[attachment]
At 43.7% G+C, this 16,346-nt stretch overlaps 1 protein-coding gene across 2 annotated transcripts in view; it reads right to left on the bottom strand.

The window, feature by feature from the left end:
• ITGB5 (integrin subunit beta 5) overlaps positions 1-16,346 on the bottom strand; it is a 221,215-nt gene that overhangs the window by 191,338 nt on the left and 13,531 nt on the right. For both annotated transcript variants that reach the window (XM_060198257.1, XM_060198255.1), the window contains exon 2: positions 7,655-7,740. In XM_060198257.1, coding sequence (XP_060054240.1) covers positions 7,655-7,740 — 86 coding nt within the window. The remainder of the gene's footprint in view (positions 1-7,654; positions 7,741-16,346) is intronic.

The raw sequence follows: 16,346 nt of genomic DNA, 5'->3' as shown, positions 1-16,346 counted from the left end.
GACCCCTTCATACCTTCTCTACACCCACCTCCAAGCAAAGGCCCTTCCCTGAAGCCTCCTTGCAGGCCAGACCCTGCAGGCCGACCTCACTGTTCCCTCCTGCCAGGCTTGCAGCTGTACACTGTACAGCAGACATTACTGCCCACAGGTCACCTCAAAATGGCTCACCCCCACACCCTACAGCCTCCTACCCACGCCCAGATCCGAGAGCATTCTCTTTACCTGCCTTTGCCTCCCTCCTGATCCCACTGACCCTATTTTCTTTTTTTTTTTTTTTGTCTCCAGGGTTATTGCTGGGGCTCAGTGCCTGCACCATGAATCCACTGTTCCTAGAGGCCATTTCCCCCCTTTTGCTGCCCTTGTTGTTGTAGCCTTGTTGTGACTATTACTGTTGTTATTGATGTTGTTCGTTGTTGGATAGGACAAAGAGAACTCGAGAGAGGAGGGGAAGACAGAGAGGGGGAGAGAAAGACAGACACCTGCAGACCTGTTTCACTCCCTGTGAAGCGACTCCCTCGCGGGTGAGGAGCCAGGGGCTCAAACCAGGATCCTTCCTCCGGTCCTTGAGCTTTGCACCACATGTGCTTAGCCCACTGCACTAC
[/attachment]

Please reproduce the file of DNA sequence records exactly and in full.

At 43.7% G+C, this 16,346-nt stretch overlaps 1 protein-coding gene across 2 annotated transcripts in view; it reads right to left on the bottom strand.

The window, feature by feature from the left end:
• ITGB5 (integrin subunit beta 5) overlaps positions 1-16,346 on the bottom strand; it is a 221,215-nt gene that overhangs the window by 191,338 nt on the left and 13,531 nt on the right. For both annotated transcript variants that reach the window (XM_060198257.1, XM_060198255.1), the window contains exon 2: positions 7,655-7,740. In XM_060198257.1, coding sequence (XP_060054240.1) covers positions 7,655-7,740 — 86 coding nt within the window. The remainder of the gene's footprint in view (positions 1-7,654; positions 7,741-16,346) is intronic.

The raw sequence follows: 16,346 nt of genomic DNA, 5'->3' as shown, positions 1-16,346 counted from the left end.
GACCCCTTCATACCTTCTCTACACCCACCTCCAAGCAAAGGCCCTTCCCTGAAGCCTCCTTGCAGGCCAGACCCTGCAGGCCGACCTCACTGTTCCCTCCTGCCAGGCTTGCAGCTGTACACTGTACAGCAGACATTACTGCCCACAGGTCACCTCAAAATGGCTCACCCCCACACCCTACAGCCTCCTACCCACGCCCAGATCCGAGAGCATTCTCTTTACCTGCCTTTGCCTCCCTCCTGATCCCACTGACCCTATTTTCTTTTTTTTTTTTTTTGTCTCCAGGGTTATTGCTGGGGCTCAGTGCCTGCACCATGAATCCACTGTTCCTAGAGGCCATTTCCCCCCTTTTGCTGCCCTTGTTGTTGTAGCCTTGTTGTGACTATTACTGTTGTTATTGATGTTGTTCGTTGTTGGATAGGACAAAGAGAACTCGAGAGAGGAGGGGAAGACAGAGAGGGGGAGAGAAAGACAGACACCTGCAGACCTGTTTCACTCCCTGTGAAGCGACTCCCTCGCGGGTGAGGAGCCAGGGGCTCAAACCAGGATCCTTCCTCCGGTCCTTGAGCTTTGCACCACATGTGCTTAGCCCACTGCACTAC